JUNEAU (AP) -- The state ferry Columbia is returning to service on Sunday, two days before all of the ferries will be back on their published summer schedules, state officials said.
The ferry system expected the Columbia to receive its certificate of inspection from the U.S. Coast Guard on Thursday, which allows it to carry passengers, said Capt. George Capacci of the Alaska Marine Highway System.
''I expect they will be able to operate by close of business today,'' said Lt. Cmdr. Joe Paitl of the Coast Guard's Marine Safety Office in Juneau.
The Columbia has undergone a $10 million project to repair damage from a fire in June 2000 and to renovate the passenger cabins. The work at Alaska Ship and Drydock in Ketchikan was 54 days overdue, Capacci said.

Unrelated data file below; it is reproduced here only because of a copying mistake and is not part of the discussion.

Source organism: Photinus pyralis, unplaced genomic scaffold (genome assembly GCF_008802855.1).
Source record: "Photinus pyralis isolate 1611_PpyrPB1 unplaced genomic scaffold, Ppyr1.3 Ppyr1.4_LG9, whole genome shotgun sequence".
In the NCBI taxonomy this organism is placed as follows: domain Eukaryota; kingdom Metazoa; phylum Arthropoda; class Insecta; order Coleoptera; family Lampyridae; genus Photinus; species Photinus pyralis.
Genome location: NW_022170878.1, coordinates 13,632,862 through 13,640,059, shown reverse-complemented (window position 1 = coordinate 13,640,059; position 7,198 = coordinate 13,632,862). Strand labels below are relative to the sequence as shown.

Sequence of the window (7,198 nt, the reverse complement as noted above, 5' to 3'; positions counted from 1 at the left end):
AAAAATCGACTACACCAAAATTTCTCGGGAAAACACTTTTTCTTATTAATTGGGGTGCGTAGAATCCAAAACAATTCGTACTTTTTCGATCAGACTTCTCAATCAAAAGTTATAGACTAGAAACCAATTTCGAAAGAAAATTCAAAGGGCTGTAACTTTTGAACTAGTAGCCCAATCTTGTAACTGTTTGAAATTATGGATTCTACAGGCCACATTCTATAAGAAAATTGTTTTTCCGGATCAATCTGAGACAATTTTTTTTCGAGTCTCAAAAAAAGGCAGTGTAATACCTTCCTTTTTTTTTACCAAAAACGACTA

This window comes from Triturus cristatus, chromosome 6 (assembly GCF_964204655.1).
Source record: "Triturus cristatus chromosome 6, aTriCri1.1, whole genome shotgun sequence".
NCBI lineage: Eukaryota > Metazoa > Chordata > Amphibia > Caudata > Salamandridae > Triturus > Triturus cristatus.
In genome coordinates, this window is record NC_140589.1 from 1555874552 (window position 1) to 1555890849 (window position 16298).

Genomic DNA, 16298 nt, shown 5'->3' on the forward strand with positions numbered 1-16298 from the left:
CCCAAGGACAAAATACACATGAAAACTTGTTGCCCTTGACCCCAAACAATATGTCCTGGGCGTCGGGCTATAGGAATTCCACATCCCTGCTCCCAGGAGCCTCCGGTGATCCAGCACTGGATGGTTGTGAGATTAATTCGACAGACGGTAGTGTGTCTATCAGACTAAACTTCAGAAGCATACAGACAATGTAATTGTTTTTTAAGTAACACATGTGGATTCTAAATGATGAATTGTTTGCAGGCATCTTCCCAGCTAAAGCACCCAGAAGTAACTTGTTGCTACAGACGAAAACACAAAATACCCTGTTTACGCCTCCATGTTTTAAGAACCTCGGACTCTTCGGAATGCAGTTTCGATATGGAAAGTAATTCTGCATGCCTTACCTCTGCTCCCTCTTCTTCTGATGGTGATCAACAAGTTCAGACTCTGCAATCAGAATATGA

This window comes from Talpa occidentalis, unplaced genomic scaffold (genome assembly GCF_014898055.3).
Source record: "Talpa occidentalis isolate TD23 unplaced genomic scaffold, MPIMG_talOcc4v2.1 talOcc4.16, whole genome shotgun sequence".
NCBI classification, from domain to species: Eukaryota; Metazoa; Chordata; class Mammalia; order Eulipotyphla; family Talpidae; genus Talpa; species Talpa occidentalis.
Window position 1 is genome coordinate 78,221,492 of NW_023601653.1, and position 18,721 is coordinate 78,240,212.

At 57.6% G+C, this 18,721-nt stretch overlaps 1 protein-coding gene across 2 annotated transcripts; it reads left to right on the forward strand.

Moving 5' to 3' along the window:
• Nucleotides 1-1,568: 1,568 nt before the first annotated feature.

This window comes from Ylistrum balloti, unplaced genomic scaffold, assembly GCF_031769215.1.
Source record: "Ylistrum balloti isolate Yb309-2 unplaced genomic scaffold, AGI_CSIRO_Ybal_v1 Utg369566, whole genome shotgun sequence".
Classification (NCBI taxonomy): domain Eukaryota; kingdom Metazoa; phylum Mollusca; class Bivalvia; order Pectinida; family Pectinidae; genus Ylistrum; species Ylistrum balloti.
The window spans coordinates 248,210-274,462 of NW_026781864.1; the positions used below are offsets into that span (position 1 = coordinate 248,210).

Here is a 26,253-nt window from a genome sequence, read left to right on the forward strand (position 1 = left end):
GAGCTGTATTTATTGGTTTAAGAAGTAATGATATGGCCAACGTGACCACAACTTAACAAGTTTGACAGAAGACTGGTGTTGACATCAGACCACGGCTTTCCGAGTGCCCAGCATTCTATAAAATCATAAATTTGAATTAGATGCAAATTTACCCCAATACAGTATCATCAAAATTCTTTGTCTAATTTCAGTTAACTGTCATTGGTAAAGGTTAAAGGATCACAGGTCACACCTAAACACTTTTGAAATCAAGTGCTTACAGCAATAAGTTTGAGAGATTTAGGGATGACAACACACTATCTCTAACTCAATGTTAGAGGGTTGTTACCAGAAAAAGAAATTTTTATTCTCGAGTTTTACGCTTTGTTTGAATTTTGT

The state will likely seek damages from the shipyard, he said.
Losing one of seven Southeast ferries, and the largest one at that, forced changes to the schedule throughout the system. About 47,000 passengers with reservations were rescheduled, Capacci said.
John Mazor, president of the Juneau Convention and Visitors Bureau, said travelers were reluctant to use the ferries because schedules were inconsistent and there were fewer trips. That was felt in local hotels and RV parks, he said.
The ferries bring about a quarter of Juneau's overnight guests. Hotel occupancy in Juneau is down about 8 percent so far this season compared with last year, Mazor said.
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